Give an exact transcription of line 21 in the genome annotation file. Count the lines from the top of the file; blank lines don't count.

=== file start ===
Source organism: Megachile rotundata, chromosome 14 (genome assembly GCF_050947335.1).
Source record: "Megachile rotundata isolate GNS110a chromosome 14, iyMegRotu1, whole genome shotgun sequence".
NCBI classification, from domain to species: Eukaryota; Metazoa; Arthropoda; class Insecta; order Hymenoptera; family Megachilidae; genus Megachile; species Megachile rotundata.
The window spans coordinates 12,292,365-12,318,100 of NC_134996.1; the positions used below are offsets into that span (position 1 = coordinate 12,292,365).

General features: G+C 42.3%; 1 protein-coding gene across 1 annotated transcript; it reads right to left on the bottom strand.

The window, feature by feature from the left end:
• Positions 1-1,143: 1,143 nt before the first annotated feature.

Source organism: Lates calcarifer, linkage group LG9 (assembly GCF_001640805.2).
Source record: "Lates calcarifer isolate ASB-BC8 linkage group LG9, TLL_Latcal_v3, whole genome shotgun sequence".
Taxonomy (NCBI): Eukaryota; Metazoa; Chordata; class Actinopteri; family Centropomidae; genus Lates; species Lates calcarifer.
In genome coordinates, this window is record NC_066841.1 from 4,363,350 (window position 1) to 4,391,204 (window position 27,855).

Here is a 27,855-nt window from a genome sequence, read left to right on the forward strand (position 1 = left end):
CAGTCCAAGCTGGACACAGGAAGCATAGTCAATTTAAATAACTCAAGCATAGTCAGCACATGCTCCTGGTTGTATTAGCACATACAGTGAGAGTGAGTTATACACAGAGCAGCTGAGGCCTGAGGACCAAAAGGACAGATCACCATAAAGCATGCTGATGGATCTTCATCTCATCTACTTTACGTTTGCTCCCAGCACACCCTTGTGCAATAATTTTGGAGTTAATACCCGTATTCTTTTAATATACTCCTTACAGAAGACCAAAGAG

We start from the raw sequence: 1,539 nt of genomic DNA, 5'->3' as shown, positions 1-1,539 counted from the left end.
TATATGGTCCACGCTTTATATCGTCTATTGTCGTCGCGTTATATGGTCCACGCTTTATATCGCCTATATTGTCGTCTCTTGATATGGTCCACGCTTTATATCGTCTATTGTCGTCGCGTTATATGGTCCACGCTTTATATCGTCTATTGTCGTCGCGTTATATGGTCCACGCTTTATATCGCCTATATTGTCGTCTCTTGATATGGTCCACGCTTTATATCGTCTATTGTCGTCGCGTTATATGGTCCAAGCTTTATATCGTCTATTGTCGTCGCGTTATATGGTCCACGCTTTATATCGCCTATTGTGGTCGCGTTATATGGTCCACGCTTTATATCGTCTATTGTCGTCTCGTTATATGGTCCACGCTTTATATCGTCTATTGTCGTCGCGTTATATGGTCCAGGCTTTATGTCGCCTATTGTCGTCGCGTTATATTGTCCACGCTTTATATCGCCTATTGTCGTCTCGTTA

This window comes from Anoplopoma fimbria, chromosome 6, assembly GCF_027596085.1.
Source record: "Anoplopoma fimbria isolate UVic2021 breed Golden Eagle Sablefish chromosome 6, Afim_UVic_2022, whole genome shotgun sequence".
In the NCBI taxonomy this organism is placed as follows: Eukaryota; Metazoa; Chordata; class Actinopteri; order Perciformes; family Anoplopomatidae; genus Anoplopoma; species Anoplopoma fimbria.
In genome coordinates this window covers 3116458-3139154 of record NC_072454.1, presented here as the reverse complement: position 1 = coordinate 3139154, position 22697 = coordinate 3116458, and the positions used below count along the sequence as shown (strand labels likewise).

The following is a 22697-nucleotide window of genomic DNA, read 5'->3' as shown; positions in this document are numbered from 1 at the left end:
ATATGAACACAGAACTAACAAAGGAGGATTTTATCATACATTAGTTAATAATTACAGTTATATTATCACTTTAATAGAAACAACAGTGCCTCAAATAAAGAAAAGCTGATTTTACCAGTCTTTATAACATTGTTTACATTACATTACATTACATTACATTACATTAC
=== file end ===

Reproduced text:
ATATGAACACAGAACTAACAAAGGAGGATTTTATCATACATTAGTTAATAATTACAGTTATATTATCACTTTAATAGAAACAACAGTGCCTCAAATAAAGAAAAGCTGATTTTACCAGTCTTTATAACATTGTTTACATTACATTACATTACATTACATTACATTAC